Silenced by Girls

Right, so I haven’t dropped any thoughts recently. That’s mostly because my thoughts of late have concerned social relationships, and I’ve learned not to share those details with a global audience 🙂 Fear not! I have lots of opinions in other matters, including:

  • why don’t people support bike lanes, and how do I keep from biting their heads off
  • in the same vein, how Hamilton acts like a person with depression: we can’t imagine a better future because any change might make things worse.
  • whether the sale of AECL is a loss of national capacity, or a prudent business decision or both
  • some engineering toys I’m working on including mechanical computers and bicycle gearing. These are the limited means I have to contribute back to the world which is really awesome for me right now.
  • A new truce between evening me and morning me?
  • How Tort law seems like the medieval, pound-of-flesh taking cousin to cousin of common-law.
  • Absolutely nothing about Iran, since I have nothing salient to offer, but I am reading about it closely
  • A love song to surfing, which I recently learned how to do

Unfortunately I have dishes to do, so I will cop-out by linking in some various bits of awesomeness which made me love the world a bit more this weekend.

Obama’s role in the war between Nerds and Jocks, according to Hodgeman

Ze Franks awe inspiring efforts to breathe life into the web (and the wicked awesome results)

Ze Frank at Webstock 09 from Webstock on Vimeo.

Lastly, a great NPR piece on how hard it is to blame the near-collapse of the financial system on anyone, even though it seems like someone deserves to be blamed

Listen to the podcast here


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2 Responses to “Silenced by Girls”

  1. No more hiding Says:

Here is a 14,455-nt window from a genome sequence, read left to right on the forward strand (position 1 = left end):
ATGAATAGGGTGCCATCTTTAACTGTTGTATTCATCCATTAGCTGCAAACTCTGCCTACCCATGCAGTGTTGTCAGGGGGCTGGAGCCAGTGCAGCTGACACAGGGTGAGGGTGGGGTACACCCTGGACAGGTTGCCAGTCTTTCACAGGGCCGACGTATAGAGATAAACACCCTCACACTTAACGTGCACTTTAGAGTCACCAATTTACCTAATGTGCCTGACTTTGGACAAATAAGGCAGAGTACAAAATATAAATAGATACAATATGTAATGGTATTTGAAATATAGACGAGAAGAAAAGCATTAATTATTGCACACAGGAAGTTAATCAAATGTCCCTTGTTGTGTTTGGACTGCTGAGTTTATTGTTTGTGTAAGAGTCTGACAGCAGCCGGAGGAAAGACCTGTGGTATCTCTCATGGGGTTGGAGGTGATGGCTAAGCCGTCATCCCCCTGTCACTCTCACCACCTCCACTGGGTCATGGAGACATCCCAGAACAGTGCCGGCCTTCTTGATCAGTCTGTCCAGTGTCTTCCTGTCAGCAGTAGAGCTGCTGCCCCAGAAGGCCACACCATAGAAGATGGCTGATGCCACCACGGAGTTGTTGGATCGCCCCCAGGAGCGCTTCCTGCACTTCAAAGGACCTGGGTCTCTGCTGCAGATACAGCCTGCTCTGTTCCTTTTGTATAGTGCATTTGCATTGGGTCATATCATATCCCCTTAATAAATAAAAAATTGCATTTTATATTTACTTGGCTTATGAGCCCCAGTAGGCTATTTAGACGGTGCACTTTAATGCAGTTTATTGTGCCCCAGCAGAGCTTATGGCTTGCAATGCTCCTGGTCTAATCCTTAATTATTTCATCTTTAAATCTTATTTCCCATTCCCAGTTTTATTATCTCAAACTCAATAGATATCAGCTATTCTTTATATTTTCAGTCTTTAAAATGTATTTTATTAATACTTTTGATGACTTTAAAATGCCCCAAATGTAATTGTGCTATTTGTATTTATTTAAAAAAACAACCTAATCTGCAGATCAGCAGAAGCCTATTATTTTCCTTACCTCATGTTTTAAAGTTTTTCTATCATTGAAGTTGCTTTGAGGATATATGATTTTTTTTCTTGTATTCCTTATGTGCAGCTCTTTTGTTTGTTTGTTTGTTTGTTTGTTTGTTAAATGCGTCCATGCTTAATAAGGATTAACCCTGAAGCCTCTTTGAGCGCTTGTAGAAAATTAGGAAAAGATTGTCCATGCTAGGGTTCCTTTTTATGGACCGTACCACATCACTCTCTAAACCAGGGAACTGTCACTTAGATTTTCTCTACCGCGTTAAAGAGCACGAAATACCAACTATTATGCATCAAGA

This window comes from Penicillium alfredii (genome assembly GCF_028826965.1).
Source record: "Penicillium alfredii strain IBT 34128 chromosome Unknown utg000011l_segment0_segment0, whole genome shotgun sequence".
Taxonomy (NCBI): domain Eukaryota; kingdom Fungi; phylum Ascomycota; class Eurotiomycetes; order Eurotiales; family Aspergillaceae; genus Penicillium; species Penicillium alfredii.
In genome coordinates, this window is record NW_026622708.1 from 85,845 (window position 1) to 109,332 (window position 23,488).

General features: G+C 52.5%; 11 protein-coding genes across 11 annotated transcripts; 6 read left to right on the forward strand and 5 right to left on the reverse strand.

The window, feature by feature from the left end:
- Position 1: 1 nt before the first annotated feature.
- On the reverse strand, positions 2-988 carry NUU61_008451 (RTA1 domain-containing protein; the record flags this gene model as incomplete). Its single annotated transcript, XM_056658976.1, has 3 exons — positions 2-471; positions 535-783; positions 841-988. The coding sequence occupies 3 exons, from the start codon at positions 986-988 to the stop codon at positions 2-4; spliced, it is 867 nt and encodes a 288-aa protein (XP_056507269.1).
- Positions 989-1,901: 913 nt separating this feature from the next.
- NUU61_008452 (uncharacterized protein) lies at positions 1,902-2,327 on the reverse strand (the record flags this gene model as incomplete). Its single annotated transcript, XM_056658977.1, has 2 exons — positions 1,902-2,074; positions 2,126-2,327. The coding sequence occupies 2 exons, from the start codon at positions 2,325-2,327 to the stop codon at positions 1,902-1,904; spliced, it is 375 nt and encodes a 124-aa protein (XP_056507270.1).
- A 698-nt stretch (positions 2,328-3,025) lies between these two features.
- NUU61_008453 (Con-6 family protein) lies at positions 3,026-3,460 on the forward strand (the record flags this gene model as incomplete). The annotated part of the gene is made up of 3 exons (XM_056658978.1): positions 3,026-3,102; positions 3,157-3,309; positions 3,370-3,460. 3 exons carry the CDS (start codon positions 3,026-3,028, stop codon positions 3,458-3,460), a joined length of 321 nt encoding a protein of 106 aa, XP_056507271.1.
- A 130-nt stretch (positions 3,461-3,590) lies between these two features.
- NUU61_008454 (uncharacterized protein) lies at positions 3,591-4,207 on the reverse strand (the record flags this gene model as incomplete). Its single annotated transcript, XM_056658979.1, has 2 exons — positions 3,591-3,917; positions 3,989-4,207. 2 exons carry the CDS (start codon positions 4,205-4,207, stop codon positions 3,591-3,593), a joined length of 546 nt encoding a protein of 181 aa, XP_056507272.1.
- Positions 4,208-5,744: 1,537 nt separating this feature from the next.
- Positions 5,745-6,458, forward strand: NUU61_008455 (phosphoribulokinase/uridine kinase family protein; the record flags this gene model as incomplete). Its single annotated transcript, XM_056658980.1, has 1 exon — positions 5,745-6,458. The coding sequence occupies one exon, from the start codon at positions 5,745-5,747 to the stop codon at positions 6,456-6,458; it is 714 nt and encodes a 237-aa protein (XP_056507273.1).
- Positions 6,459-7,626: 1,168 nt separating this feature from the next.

It’s not that people don’t support bike lanes, it’s that the MAJORITY of tax payers do NOT want to continue to PAY for one Ward, to continue to gentrify at the expense of all the others. Only 7.5% of the tax paying population in Hamilton live in Ward 2. YesWeCannon is a movement to put a bike lane in one ward that has already increased every persons taxes by $60/person with a $30 million “save the Lister Block” investment, just so a small amount of people can have their property values increase, and get the poor people to move away.

    Why should the majority be forced to pay for this?

    Why isn’t the movement for bike lanes, INCLUSIVE to all wards and touch most wards like Barton street, would? Because of greed. and we all see that, and we don’t like it.

  2. simplesimons Says:

    OK, that’s a lot of anger on an ancient post. Let me unpack:

    First of all, Ward 2 is one of the most depressed areas in the city, and yet the most central. It deserves a lot more investment (Barton too!). Hamilton should aspire to be more than a bedroom community for the GTA. We have a real history and a real center, which is growing as people move in looking for just those things. Bike lanes on an under-used through street through almost the entire length of the lower city is a no-brainer way to reverse some of the damage done to our downtown by suburb-friendly road expansions of the past.

    Second, the council resolution directs that the lane be funded with Area Rating reserves which is a weird and complicated thing, but it means mostly from tax payers in the wards served by the new lane.

    Third, there is a plan to put bike lanes everywhere. It’s called the Hamilton cycling master plan or “Shifting Gears”, as approved several years ago. Unfortunately the approval came with no dedicated funding, and a councillor veto – so don’t expect the network to grow faster than decades, and don’t expect ANY new bike lanes in Stoney Creek where the current councillor opposes them.

    Fourth, our property tax rates have not increased by much more than inflation for the last few years. At the same time we have spent a LOT of money on things like the RHVP and the central compost facility (and a little money on the Lister Block and almost none on bike lanes). You aren’t very clear about where you stand here. On the one hand you’re complaining about high taxes, and on the other you’re complaining about under-investment on Barton St. Which is it?

    I have no idea what you’re on about wrt greed. Feel free to clarify what it is you are actually advocating, and I’ll continue the healthy debate. Lets start here – do you live/work on Barton? Whereabouts?

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